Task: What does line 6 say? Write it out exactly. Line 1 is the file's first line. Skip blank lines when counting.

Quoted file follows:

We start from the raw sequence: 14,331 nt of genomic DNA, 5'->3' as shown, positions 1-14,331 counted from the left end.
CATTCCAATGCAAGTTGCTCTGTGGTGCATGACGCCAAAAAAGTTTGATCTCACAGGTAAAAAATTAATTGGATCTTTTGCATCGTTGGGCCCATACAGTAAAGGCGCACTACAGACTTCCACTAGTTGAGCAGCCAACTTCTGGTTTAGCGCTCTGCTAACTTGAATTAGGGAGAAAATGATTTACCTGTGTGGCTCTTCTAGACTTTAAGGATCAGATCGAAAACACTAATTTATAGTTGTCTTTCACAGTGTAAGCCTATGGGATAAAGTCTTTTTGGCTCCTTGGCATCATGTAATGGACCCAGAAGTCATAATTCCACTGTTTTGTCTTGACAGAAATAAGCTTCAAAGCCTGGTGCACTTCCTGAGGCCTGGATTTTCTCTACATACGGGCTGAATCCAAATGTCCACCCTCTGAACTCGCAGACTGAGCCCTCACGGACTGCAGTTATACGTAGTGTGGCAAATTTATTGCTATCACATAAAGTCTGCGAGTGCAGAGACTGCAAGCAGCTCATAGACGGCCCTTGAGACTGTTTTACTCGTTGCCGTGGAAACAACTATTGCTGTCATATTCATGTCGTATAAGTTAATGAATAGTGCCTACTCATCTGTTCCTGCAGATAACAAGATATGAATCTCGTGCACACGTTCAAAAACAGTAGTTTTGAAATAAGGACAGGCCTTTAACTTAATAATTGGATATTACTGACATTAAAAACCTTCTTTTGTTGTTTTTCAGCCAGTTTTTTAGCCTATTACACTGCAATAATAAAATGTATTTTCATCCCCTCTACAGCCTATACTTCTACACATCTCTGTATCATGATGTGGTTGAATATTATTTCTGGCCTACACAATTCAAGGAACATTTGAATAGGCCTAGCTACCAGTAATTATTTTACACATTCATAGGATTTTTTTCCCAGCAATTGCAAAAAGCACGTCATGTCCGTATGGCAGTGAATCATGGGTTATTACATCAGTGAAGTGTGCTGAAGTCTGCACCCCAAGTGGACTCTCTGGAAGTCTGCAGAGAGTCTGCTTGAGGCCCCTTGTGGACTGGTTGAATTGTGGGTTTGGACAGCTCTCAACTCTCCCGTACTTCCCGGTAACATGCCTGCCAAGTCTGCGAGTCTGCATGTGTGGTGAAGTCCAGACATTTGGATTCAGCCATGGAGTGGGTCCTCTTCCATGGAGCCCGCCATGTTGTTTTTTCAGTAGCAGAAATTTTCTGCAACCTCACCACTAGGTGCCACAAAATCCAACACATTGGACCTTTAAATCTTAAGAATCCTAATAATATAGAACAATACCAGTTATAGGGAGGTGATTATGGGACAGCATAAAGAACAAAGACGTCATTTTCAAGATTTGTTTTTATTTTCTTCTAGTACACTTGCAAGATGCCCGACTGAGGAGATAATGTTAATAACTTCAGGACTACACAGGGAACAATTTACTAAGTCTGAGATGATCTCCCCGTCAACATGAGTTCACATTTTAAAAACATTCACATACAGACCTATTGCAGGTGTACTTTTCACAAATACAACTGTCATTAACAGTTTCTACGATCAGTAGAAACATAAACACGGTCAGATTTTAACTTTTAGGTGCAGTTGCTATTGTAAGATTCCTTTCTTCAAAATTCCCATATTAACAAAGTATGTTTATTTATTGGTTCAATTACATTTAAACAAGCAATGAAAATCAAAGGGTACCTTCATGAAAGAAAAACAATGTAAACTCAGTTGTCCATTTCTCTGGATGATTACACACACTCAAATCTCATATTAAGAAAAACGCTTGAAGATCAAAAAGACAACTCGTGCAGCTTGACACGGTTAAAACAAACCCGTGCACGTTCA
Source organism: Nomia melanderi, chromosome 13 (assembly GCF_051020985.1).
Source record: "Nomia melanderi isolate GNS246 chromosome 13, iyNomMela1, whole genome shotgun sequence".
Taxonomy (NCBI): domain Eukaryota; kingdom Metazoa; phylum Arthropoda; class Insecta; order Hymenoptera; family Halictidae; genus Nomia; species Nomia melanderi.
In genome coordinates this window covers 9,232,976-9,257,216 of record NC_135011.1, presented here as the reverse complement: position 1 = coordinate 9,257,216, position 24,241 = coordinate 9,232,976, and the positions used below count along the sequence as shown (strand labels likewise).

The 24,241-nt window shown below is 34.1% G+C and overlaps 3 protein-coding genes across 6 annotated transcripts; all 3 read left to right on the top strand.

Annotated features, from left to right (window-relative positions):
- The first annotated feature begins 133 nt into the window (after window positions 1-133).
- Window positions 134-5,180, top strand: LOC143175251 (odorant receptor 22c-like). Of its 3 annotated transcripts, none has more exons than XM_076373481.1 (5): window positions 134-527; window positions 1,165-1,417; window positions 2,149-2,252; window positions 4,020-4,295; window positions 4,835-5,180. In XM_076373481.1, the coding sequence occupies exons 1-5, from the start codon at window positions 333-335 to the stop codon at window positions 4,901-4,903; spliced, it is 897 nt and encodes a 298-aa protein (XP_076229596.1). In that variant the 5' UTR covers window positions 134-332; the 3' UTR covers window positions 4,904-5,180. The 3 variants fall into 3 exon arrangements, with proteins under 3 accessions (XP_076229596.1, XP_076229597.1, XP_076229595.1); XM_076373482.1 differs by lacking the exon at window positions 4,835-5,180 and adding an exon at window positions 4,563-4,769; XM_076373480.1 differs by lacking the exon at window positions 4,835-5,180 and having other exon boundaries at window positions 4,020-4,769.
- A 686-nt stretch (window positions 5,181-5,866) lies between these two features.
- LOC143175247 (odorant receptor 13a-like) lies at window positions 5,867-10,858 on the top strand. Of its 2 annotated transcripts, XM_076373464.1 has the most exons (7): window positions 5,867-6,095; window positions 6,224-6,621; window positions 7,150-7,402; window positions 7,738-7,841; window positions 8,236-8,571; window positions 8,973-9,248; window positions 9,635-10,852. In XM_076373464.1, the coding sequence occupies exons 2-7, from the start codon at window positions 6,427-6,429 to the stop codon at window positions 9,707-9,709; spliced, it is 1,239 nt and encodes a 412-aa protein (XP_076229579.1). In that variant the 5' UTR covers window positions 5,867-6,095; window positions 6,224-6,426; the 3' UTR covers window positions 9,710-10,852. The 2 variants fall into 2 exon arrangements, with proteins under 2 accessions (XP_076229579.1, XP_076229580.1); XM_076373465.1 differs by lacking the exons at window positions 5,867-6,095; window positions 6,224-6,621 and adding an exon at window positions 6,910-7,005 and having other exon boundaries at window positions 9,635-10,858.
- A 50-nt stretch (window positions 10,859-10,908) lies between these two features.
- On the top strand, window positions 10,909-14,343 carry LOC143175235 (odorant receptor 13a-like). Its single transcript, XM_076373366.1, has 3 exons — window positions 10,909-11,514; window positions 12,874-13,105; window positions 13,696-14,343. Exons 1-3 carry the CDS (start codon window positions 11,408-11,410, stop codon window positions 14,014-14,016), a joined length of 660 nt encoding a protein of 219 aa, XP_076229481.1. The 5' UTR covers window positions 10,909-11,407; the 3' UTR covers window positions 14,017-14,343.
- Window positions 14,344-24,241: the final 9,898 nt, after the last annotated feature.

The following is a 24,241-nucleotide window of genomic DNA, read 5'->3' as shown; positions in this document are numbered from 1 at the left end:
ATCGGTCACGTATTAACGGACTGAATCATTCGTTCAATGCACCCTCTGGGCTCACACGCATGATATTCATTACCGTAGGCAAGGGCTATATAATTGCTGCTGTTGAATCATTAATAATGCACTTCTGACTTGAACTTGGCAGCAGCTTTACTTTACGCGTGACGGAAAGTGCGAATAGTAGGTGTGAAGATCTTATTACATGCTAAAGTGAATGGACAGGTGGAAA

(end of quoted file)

In genome coordinates this window covers 9,232,976-9,257,216 of record NC_135011.1, presented here as the reverse complement: position 1 = coordinate 9,257,216, position 24,241 = coordinate 9,232,976, and the positions used below count along the sequence as shown (strand labels likewise).